Facilitators: Andrew Hassell, Ruth Kinston, Peter Coventry, Keele University & Nigel Bax, Pirasanthie Vivekananda-Schmidt, University of Sheffield
Student assistantships are increasingly being utilised by medical schools for students in the senior clinical years. They are a GMC requirement in the UK (Tomorrow’s doctors 2009). Schools are adopting a variety of approaches to these assistantships. The overall aim of the workshop is for participants to learn from each others’ experiences of student assistantships. More specifically, in this workshop, participants will:
The workshop will be predominantly interactive: Three 10-minute presentations on specific experiences of the facilitators will be interspersed with small group discussions around specific aspects of the assistantship. The final discussion will explore the potential for collaborative evaluation/research.
Facilitators: Sarah Ross & Rona Patey, University of Aberdeen
By the end of the workshop, participants will be able to:
This workshop will consist of an introductory presentation, small group discussions, a demonstration of teaching material currently used by the presenters (role play) and analysis of AV material and an interactive whole group discussion at the end. Teaching materials used by the presenters will form the basis for small group discussions, however attendees will be given the opportunity to design their own materials.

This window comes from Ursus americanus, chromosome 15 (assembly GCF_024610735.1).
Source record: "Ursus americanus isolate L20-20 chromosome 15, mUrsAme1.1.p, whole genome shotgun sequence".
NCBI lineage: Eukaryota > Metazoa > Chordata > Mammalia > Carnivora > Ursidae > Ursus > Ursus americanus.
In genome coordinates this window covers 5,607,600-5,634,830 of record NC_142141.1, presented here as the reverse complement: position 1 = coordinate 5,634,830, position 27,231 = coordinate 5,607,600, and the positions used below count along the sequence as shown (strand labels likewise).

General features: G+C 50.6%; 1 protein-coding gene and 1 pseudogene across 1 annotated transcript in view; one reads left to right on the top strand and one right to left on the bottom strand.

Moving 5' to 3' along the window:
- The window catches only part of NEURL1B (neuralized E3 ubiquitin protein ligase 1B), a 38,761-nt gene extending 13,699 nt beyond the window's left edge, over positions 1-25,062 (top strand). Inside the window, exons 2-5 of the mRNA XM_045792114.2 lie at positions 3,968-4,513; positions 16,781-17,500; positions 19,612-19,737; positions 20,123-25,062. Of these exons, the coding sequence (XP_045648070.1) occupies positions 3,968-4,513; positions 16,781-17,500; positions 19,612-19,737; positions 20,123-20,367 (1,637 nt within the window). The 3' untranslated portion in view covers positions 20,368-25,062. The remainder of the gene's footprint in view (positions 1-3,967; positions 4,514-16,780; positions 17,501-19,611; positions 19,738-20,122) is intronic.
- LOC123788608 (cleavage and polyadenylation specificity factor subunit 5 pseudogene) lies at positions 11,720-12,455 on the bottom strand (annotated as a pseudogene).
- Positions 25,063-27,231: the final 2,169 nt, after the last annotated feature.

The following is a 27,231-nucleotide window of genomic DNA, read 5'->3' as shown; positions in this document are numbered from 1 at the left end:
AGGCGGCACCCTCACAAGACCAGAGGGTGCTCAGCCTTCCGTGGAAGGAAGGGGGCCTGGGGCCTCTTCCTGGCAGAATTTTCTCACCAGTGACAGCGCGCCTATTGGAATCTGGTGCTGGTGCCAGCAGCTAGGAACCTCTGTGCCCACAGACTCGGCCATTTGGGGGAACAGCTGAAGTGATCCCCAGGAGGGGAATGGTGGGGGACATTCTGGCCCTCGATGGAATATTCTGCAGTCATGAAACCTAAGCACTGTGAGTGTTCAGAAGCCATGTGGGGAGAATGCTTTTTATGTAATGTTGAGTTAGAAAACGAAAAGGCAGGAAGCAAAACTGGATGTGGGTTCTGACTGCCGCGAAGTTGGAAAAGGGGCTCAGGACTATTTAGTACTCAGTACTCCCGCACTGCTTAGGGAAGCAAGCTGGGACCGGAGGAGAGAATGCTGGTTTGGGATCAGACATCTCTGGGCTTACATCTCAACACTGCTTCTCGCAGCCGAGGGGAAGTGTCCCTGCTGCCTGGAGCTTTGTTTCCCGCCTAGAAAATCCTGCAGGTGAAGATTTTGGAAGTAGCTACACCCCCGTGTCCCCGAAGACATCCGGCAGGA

Facilitators: JASME committee members, Vince Cooper, JASME Liaison Lead
To provide an introduction to teaching in the clinical setting.
The workshop will begin with Dr Cooper giving a short introduction to teaching theory. After that, the workshop will be highly interactive with the delegates doing small group work for the majority of the session.
Special Interest Group: Technology Enhanced Learning (TEL) (open meeting)
Please note that this extra session is now full.
The ASM provides the opportunity to run an open meeting to collect information on Technology Enhanced Learning (TEL) activity in medical education, and to seek agreement within the wider ASME membership on important questions for the TEL special interest group (SIG) to explore.
The purpose of this open meeting/workshop is to:
Special Interest Group: TASME (Trainees at ASME) open to all interested in attending
Are you a trainee interested in medical education? Come along to the first open meeting of TASME, a special interest group within ASME. Our aim is to bring together those who are post-foundation programme who are interested or already involved in medical education. Bring your ideas, experiences or just enthusiasm and help us develop the future of TASME.
The meeting will end with the election of the new TASME Executive Board for 2012-13. The format of Hustings is yet to be decided.